Have you looked at your resume lately? I mean, really looked at it? Have you ever imagined yourself in a potential employer’s shoes, looking at your resume, which is just one of a stack of resumes that could be four inches tall? And that’s just the resumes submitted for one job opening.
The average job opening will get somewhere in the neighborhood of 400 resumes. So I estimated the height of 400 resumes based on two pages per resume, which amounts to 800 sheets of paper, or roughly the height of just under two reams. This person has to fight his/her way through all that paper to find a single winning candidate. And when I say “fight,” I really mean “fight.”
Which means that your job, as a candidate for a position, is to make things as easy as possible for the potential employer. And employers really hate, with a capital “H,” resumes that look like too much work. Those are usually the first to go into the circular file.
In that spirit, employers aren’t fond of very tiny type, or very short margins. I have seen resumes set in eight-point fonts, because the candidate believed the old chestnut about keeping the resume to one page. I’ve seen resumes with barely a quarter-inch of margin space top, bottom, and sides, for the same reason.
If you don’t want to reduce the employer to tears, you need to give him/her a document she/he can read without a magnifying glass.
Another item to avoid: Long, drawn-out sentences. If your sentence goes longer than two lines on the resume, you need to break it up somehow. You need to squeeze that sentence of all unnecessary words as you would a sponge, down to its barest essentials. How many ideas does the sentence convey? If your answer is anything except “one,” your writing is in trouble. Have you used two or three words when you could have used just one? How about breaking the sentence into bullet points, for ease of reading?
And speaking of bullet points…
Have you used more than six bullet points at a time anywhere? If you’ve done that, you need to reconstruct your descriptions of accomplishments. If you provide a reader with more than six bullet points without some kind of break, she/he will become distracted and could lose sight of what you’re trying to convey. She/he might even get bored, and stop reading.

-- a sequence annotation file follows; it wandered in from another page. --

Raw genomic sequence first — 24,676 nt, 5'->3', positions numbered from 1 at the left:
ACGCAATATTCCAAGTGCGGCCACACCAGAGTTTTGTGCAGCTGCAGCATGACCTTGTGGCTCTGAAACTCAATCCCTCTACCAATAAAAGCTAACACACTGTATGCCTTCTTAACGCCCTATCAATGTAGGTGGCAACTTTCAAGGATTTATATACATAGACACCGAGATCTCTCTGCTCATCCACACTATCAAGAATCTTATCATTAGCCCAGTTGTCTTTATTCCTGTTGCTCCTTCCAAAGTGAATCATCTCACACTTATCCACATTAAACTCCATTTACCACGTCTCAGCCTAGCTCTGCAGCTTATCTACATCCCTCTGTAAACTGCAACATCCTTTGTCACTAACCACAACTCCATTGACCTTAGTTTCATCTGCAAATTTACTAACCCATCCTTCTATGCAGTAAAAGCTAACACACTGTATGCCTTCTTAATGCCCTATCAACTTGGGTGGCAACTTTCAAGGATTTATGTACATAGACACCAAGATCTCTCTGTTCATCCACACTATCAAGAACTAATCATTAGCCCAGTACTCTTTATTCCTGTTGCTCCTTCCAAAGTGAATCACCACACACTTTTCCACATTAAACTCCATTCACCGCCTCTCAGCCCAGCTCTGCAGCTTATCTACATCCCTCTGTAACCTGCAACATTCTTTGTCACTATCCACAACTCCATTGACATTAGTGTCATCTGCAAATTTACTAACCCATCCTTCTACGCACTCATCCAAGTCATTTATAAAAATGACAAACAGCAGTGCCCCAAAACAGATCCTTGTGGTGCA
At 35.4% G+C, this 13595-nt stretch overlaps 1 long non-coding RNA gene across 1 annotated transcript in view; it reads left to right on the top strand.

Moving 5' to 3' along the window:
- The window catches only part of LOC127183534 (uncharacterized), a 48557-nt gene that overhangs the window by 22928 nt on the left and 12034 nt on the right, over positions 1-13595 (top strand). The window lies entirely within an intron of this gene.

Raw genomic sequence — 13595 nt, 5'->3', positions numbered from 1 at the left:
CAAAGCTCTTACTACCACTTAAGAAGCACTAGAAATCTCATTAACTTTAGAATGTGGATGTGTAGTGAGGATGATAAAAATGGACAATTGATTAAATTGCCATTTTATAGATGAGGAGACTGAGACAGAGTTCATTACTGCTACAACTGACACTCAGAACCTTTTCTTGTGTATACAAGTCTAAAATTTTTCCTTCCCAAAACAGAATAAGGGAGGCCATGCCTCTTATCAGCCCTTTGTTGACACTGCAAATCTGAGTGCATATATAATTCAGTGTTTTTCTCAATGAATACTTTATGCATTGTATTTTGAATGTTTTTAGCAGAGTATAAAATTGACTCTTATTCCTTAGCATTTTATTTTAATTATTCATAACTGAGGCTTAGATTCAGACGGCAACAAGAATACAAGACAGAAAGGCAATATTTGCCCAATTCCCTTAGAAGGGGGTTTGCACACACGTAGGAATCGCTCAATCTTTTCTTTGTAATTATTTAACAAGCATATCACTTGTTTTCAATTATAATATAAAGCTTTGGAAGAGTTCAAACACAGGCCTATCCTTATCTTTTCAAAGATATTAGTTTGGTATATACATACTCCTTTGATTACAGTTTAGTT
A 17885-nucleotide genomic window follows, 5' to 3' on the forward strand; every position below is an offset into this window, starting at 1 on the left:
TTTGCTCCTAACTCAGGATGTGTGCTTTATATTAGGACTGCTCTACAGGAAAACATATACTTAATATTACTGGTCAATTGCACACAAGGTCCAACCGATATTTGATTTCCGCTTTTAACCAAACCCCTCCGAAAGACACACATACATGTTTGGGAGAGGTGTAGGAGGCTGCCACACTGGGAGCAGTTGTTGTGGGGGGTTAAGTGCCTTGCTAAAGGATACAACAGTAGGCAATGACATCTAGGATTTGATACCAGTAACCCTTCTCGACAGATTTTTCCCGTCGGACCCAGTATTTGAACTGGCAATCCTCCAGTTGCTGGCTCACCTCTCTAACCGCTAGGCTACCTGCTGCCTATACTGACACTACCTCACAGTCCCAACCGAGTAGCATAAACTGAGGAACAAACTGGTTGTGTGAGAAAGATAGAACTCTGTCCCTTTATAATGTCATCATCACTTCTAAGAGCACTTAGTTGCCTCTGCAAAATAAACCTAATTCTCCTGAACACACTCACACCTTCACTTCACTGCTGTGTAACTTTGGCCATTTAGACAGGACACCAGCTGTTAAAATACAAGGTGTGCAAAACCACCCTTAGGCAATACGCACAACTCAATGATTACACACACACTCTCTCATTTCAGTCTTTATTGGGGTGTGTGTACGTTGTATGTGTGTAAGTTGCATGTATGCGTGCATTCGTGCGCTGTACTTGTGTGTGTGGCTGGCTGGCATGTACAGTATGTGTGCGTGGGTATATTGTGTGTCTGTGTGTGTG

Your goal in writing that resume is to keep the employer reading. The only interruption should be when the employer decides to look for your phone number or email address. If you don’t make that resume the smoothest, most readable document ever, you’ve lost the battle. You want that employer to experience your resume as a description of why you’re the answer to their prayers.
That resume is the employer’s first glimpse of you. If you’re interviewing for most office jobs, you’re not going to show up wearing a dirty tee shirt and ripped jeans, are you? So why, then, are you not showing the same care with the writing of your resume? This should be a no-brainer, like wearing your best suit to a job interview.
It’s “just a resume,” you say? It’s much more than that, friends. It’s your future.
This post was originally published on an earlier date.
About the author
A professional writer all his life, Jack Mulcahy started his career writing articles, corporate newsletters, marketing materials, and short fiction stories for various newspapers, magazines, and other publications. Jack combines expert interviewing, writing, and design skills to develop strong personal branding statements, LinkedIn profiles, high-performance resumes, and attention-getting cover letters that empower clients to showcase their skill set, value, and competitive edge by not only earning interviews through their resumes, but by elevating their self-confidence, interview skills, and ultimate employability and salary potential.
Disclosure: This post is sponsored by a CAREEREALISM-approved expert. You can learn more about expert posts here.
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